Crunchy Hong Kong Noodles | Cup joe


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Hong Kong Style Crunchy Noodles

Not that most of us need a lot of excuse to eat fried noodles, but we are fortunate to have two excellent ones this week …

First of all, Friday is Lunar New Year, a holiday celebrated by 2 billion people in many countries in Asia, including Vietnam, Tibet, South Korea, Vietnam and China. It is a sacred 15-day celebration; And in normal, non-epidemic times, we hope that people who live and work far from their hometowns will be able to return to their families to offer respect and celebration. Every dish eaten on New Year’s Day symbolizes desires for something specific and hopeful – good health, loneliness, abundance, wealth, prosperity, and good luck. This is where pasta comes in – traditionally it is on the table to symbolize longevity.

The second great excuse we have is this recipe from Vegetarian Chinese soul foodWonderful new cookbook by Hsiao Qingzhu. It’s all I want in a fried noodle dish: crunchy chewy, salty cooked, packed with veggies, a meat-worthy centerpiece. The book is filled with vegan recipes for Chinese dishes that take place in a whole series of simple everyday dinners (fried brown rice with oyster mushrooms, egg crepes, and grilled tofu with Baby Bok Choy, which is my dinner. tonight) To a festive holiday like the proposed eight-course menu on New Years Eve.

Do you celebrate the new year? What do you do?

Hong Kong Style Crunchy Noodles
Recipe by Hsiao Qingzhu, From Vegetarian Chinese soul food

Recipe note from Hsaio-Ching: “My father loved this dish. The mandarin name roughly translates to“ golden-brown. ”The cooked pasta is then fried as a cake, which is then used as a cloth for mixed fried vegetables and protein in a gravy-like sauce. And the flavors – delicious crunchy noodles, crunchy yet tender vegetables, and delicious sauce – is a joy to eat. “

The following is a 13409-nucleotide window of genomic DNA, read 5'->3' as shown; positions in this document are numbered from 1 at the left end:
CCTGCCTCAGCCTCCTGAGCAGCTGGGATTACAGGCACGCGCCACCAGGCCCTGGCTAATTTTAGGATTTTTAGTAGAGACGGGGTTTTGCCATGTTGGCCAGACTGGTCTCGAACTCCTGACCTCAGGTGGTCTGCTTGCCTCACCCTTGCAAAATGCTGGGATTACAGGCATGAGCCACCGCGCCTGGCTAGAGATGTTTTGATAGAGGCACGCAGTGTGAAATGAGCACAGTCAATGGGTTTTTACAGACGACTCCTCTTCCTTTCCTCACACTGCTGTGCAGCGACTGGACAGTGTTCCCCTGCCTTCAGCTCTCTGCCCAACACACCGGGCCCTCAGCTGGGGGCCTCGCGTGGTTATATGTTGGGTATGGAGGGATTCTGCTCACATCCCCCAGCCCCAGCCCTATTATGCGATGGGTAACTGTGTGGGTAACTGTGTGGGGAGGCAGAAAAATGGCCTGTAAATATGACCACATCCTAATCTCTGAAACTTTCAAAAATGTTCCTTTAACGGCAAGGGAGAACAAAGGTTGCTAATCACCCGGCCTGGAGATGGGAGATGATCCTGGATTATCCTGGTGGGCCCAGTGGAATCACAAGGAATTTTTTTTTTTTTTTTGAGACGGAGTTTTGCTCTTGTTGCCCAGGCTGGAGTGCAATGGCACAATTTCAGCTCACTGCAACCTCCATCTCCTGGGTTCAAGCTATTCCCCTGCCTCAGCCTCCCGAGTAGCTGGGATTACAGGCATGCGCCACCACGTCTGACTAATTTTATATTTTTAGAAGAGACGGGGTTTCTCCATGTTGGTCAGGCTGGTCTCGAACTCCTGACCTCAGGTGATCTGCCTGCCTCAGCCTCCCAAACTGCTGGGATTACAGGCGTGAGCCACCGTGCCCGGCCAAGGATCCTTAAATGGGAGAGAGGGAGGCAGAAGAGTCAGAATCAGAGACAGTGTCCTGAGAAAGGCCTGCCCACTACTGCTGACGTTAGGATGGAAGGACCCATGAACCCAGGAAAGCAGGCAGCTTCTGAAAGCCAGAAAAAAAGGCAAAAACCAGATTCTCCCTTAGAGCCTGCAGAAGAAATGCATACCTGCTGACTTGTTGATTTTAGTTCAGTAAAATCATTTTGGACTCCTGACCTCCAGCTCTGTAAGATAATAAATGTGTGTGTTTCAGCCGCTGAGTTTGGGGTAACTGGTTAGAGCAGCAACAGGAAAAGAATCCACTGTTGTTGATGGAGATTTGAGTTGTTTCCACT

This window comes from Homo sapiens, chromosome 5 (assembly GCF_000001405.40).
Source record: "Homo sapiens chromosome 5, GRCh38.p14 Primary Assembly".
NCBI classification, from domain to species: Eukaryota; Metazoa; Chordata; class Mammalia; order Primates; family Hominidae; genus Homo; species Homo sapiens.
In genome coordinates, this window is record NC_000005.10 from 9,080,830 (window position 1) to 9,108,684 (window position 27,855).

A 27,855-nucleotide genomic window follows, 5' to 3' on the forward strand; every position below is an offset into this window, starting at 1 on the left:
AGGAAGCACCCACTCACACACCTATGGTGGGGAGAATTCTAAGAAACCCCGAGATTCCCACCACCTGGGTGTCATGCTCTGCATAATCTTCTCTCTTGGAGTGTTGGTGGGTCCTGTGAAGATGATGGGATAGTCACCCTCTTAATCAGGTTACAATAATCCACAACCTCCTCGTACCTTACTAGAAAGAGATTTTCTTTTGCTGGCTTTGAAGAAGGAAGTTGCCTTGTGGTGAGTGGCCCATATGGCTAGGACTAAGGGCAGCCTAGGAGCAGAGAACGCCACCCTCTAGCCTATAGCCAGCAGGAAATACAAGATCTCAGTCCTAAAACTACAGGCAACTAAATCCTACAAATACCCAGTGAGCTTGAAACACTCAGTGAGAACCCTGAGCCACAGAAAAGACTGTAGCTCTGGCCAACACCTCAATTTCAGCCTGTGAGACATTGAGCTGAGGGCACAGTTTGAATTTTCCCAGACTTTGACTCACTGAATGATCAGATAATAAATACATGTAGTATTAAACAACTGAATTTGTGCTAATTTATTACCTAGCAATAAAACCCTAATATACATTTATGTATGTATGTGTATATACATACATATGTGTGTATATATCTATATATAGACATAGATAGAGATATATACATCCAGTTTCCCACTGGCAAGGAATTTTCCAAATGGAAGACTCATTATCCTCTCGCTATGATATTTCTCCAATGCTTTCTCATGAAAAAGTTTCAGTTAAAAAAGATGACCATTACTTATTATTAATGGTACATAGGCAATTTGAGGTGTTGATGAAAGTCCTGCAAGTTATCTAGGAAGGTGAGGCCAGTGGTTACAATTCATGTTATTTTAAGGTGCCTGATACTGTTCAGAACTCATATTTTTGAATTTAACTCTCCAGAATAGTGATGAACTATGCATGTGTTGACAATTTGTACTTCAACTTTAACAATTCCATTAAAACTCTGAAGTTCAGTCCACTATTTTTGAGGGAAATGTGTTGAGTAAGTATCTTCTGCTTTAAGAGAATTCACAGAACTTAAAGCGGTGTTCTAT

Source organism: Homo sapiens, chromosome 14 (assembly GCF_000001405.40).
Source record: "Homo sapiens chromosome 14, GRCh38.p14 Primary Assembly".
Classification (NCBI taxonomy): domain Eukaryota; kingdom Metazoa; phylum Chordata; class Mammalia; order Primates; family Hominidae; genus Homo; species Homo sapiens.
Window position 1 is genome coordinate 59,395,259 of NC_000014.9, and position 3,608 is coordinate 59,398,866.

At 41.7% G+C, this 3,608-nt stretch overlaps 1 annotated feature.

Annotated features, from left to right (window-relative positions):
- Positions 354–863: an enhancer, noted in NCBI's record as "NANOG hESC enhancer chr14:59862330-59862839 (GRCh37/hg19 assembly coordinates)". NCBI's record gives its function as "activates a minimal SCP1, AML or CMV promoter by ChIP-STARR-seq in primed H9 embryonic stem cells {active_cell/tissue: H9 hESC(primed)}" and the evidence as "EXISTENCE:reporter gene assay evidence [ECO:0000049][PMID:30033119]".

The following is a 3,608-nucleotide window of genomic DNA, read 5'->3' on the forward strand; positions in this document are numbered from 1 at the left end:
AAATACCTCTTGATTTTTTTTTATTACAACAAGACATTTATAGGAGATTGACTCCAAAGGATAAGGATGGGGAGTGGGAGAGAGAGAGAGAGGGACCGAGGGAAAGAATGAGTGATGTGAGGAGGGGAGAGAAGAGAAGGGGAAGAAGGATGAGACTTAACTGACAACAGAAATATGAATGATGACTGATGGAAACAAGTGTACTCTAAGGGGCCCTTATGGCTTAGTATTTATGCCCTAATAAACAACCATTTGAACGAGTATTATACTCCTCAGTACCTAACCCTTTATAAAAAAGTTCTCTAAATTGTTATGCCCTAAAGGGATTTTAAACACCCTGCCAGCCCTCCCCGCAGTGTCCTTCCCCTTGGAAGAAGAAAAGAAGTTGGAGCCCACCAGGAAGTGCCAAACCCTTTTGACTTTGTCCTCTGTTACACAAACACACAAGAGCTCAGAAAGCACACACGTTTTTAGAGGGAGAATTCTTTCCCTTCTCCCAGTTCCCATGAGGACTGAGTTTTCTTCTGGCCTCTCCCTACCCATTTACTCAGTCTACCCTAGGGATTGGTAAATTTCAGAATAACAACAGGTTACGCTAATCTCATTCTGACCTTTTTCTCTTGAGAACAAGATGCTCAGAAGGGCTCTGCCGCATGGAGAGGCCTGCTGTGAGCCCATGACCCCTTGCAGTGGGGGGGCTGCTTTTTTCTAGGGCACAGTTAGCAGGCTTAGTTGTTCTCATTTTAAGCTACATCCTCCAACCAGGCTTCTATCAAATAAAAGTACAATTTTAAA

Makes 4 servings

For pasta
6 cups of water
8 to 10 ounces of fresh Chinese noodles
Vegetable oil for frying

To topping
2 teaspoons vegetable oil
2 green onion stems, cut into 2-inch slices
1 cup julienned carrots
4 to 6 medium-sized dried shiitake mushrooms, soaked in hot water for 2 to 3 hours, sprouted and cut into 14-inch pieces
1 cup roughly chopped jay lan (Chinese broccoli) or other green leaves
8 snow peas, chopped
1 cup of bean sprouts
1 tablespoon soy sauce
1 tablespoon of garlic black bean sauce
Half a cup of water
1 teaspoon cornstarch mixed with 2 teaspoons water
Half a teaspoon of sesame oil
Half a teaspoon of white pepper powder

To prepare noodles, boil water in a medium saucepan. Cook the noodles for about two minutes. Dry it well and set it aside. Add about half an inch of vegetable oil to a heavy 8 or 9 inch skillet, such as cast iron. Heat the oil over medium heat until the surface begins to flash. Test the temperature by placing a small strand of pasta in the oil. If fried right away, the oil is ready. Place half the amount of noodles in the skillet, making sure to arrange them into a disk. Fry on each side for 2 to 3 minutes, or until golden brown to dark brown but not burnt. Repeat with remaining pasta. Place them in a serving dish and set them aside while preparing the vegetables.

To make a topping, heat a skillet over a high heat until tufts of smoke rise from the surface. Add vegetable oil and heat until the surface begins to flash. Add the onion and stir for 5 seconds. Add carrots and mushrooms and stir for 10 seconds. Add gai lan and stir for 30 seconds. Add snow peas, bean sprouts, soy sauce, black bean sauce, garlic, and water. Stir for one to two minutes. Add the cornstarch slurry, stirring, making sure to mix well with the sauce and vegetables. We finish with sesame oil and white pepper powder. Stir it one last time, then pour it over the pasta. Serve hot.


Also, an important note from the editors: Recently, as you may have heard, there have been attacks on elderly Asian Americans in the Bay Area, including one that killed an 84-year-old Thai-American man. Here great video By civil rights activist Amanda Nguyen, here prof Washington Post article This explains more. If you are able, please join us in donating to American Asian Legal Defense and Education Fund. We’ll also be posting more links later this week. thank you very much.


Note Secret family recipes And a Power cures homesickness

(photo Claire Barbosa. Reprinted from Vegetarian Chinese soul food Courtesy of Sasquatch Books.)


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